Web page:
Saturday, September 12, 2009
#3 Album of the Decade- Jay-Z- The Blueprint (2001)
Jay-Z- "U Don't Know"
#27 Album of the Decade- Jay-Z- The Black Album (2003)
Jay-Z- "Public Service Announcement"
Except for maybe Frank Sinatra, no musician seizes greatness without having that greatness brought out by collaborators.
Mick Jagger, who wrote all of the Rolling Stones' lyrics, depended upon Keith Richards to write the music, and the two are still butting heads and playing mind games with each other over their interdependence. During the Exile on Main Street recordings, which were done at Richards' French villa, he would shoot up until three in the morning, and everyone else had to wait on hand-and-foot because he would eventually come downstairs with something like "Tumbling Dice." At the same time, it's clear who the star of the group is.
Michael Jackson was a kid with a good resume until he met Quincy Jones, the man responsible for extracting everything mysterious and captivating and grown-up about him, crafting the universal sum of mismatched parts.
John Lennon and Paul McCartney wrote some of the best pop songs ever because they combined such contradictory focuses. McCartney, as a bass player, was obsessed with rhythm, while Lennon always kept the melodies paramount. Lennon was always writing lyrics from a personal standpoint while McCartney was trying to communicate the universal. And sometimes that cocktail would show up in the same song: [Lennon-sounding] "Eleanor Rigby picks up the rice in the church where a wedding has been/Lives in a dream/Waits at the window, wearing the face that she keeps in a jar by the door/Who is it for?/[McCartney-sounding] All the lonely people/Where do they all come from?/All the lonely people/Where do they all belong?"
By the late '90s mainstream hip-hop had forgotten this, if it was ever aware of it in the first place. There were solo acts who stayed in their own regressive lane, never expanding beyond their comfort zone (DMX). And there were rappers who used collaboration as a lazy crutch, blending into a group and shuffling off the heavy lifting (Master P). What Jay-Z seemed to realize with The Blueprint (and then forget again with The Blueprint 2) and exhibit again with The Black Album, was that he was only as good as the people working with him. For the first time, instead of putting on negligible friends as favors ([cough-cough] all of The Dynasty: Roc La Familia), he challenged himself to reach new heights, and those heights were stoked by the bright talents of hungry newcomers Kanye West, Bink, Just Blaze, the Neptunes, and Eminem. The Blueprint and The Black Album are seen as triumphs of the arrogant chest-bump when their real secret is humility.
But there's something else at work here. Most traditionally White music is a continued exploration of who the artist was and will be. For example, Madonna is only relevant because of the contrast between who she is in her current state of reinvention versus who she used to be. The immediacy of Black music comes from the assertion of who the artist is, and no other rapper has ever known that better than Jay. That's what makes him unique. Collaborators who can rival his larger-than-life presence don't bring out unexpected sides of him. They just shine a brighter light on who he is.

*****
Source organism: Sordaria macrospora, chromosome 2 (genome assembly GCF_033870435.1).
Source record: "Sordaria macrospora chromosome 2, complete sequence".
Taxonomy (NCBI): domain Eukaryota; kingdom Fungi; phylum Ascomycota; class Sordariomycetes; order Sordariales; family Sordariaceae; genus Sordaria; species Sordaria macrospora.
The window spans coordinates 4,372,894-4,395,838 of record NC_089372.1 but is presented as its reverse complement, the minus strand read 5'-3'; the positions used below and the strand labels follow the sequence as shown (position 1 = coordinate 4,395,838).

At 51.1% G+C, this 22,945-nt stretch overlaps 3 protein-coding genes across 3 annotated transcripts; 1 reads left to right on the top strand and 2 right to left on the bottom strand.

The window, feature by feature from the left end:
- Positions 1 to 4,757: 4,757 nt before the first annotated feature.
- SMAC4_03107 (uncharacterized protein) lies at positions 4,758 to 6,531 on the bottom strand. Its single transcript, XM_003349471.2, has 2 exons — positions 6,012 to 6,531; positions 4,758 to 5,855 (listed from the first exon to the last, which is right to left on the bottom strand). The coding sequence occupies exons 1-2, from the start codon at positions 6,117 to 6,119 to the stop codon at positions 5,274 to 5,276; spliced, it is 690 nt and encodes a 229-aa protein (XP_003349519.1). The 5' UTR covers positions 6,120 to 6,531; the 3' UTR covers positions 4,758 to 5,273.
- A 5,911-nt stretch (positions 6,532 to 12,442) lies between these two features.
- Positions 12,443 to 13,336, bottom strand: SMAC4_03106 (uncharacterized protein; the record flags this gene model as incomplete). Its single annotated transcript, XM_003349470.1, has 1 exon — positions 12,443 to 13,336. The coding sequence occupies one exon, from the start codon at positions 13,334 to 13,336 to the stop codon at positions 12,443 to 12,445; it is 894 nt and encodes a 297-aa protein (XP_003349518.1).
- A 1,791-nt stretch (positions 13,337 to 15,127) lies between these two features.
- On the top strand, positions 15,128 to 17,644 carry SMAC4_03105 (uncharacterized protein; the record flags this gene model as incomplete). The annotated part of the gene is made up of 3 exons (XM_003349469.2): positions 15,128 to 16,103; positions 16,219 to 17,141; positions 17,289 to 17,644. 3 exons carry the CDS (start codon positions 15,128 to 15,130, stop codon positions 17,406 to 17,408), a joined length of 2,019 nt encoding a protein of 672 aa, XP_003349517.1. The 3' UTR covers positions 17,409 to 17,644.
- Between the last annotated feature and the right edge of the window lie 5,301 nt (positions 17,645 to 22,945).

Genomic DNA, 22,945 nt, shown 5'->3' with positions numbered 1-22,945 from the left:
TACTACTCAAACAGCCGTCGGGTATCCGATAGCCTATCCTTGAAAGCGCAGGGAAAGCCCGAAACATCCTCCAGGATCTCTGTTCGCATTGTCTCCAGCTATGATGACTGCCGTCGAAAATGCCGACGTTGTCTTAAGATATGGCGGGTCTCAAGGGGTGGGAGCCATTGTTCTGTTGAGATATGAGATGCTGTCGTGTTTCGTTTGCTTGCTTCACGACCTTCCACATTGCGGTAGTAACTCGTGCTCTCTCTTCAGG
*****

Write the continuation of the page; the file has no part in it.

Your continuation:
He never does this anymore. The "I'm disgusted with you" face is one of my favorites. "Don't be the next contestant on that Summer Jam screen."
On The Blueprint Jay and his producers realized that this was his moment. Embracing a moment makes an album great; intuiting that the man had not already reached his peak, despite staying at the top for fifteen years and selling millions of albums, is what makes an album special. The Blueprint is commonly referred to as a cigar-chomping, indolent victory lap. That's partly true, but it discounts a lot of the circumstances under which it was released. Yes, it came out on September 11, 2001, but more important to the text itself is the fact that Jay had a third-degree assault rap hanging over his head the whole time he was recording. Yes, the middle-aged dude who has Barry Obama on his speed-dial (or whatever Jay uses that's more expensive than speed-dial) also probably stabbed a guy less than a decade ago. Anyway, rather than creating a portentuous, grave collection of meditative songs, Jay instead boasted stuff like, "Cops wanna knock me, D.A. wanna box me in/But somehow, I beat them charges like Rocky." Or maybe "charges don't stick to dude/He's like Teflon." Rather than seeming vulnerable, Jay just made himself bigger, more dangerous, more untouchable. Bragging about beating assault charges before you actually beat them is one of the more hip-hop things ever. He has nothing to lose even though he has everything to lose. Again, Jay knows himself well enough to see that the cocky, assured guy who doesn't seem to care always comes off as more powerful than the guy who obviously does care. (See Bush, George W. versus Gore, Al, 2o00.)